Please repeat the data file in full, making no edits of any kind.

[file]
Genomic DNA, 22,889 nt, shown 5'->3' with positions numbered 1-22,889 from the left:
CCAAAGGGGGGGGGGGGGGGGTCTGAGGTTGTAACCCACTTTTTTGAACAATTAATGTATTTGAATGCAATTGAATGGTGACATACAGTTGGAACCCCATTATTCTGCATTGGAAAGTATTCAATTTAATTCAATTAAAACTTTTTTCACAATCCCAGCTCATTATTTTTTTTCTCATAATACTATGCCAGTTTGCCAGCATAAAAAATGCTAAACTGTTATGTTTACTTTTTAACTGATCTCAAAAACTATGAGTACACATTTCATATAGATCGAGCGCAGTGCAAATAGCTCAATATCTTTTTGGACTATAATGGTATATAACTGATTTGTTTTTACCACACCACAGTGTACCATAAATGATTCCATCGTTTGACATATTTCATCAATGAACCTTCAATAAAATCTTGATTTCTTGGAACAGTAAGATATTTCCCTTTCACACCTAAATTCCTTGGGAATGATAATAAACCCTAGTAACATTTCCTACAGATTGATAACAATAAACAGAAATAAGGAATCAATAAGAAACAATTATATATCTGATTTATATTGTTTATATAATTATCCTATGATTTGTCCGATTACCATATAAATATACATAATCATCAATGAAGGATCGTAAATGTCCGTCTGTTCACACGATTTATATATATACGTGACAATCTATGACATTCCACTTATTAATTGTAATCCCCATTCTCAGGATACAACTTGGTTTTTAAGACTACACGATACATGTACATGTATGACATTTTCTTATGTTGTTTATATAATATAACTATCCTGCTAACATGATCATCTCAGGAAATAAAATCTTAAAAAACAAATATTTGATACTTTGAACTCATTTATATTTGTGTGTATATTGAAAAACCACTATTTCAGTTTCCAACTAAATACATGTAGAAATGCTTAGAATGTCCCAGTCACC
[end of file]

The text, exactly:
Genomic DNA, 22,889 nt, shown 5'->3' with positions numbered 1-22,889 from the left:
CCAAAGGGGGGGGGGGGGGGGTCTGAGGTTGTAACCCACTTTTTTGAACAATTAATGTATTTGAATGCAATTGAATGGTGACATACAGTTGGAACCCCATTATTCTGCATTGGAAAGTATTCAATTTAATTCAATTAAAACTTTTTTCACAATCCCAGCTCATTATTTTTTTTCTCATAATACTATGCCAGTTTGCCAGCATAAAAAATGCTAAACTGTTATGTTTACTTTTTAACTGATCTCAAAAACTATGAGTACACATTTCATATAGATCGAGCGCAGTGCAAATAGCTCAATATCTTTTTGGACTATAATGGTATATAACTGATTTGTTTTTACCACACCACAGTGTACCATAAATGATTCCATCGTTTGACATATTTCATCAATGAACCTTCAATAAAATCTTGATTTCTTGGAACAGTAAGATATTTCCCTTTCACACCTAAATTCCTTGGGAATGATAATAAACCCTAGTAACATTTCCTACAGATTGATAACAATAAACAGAAATAAGGAATCAATAAGAAACAATTATATATCTGATTTATATTGTTTATATAATTATCCTATGATTTGTCCGATTACCATATAAATATACATAATCATCAATGAAGGATCGTAAATGTCCGTCTGTTCACACGATTTATATATATACGTGACAATCTATGACATTCCACTTATTAATTGTAATCCCCATTCTCAGGATACAACTTGGTTTTTAAGACTACACGATACATGTACATGTATGACATTTTCTTATGTTGTTTATATAATATAACTATCCTGCTAACATGATCATCTCAGGAAATAAAATCTTAAAAAACAAATATTTGATACTTTGAACTCATTTATATTTGTGTGTATATTGAAAAACCACTATTTCAGTTTCCAACTAAATACATGTAGAAATGCTTAGAATGTCCCAGTCACC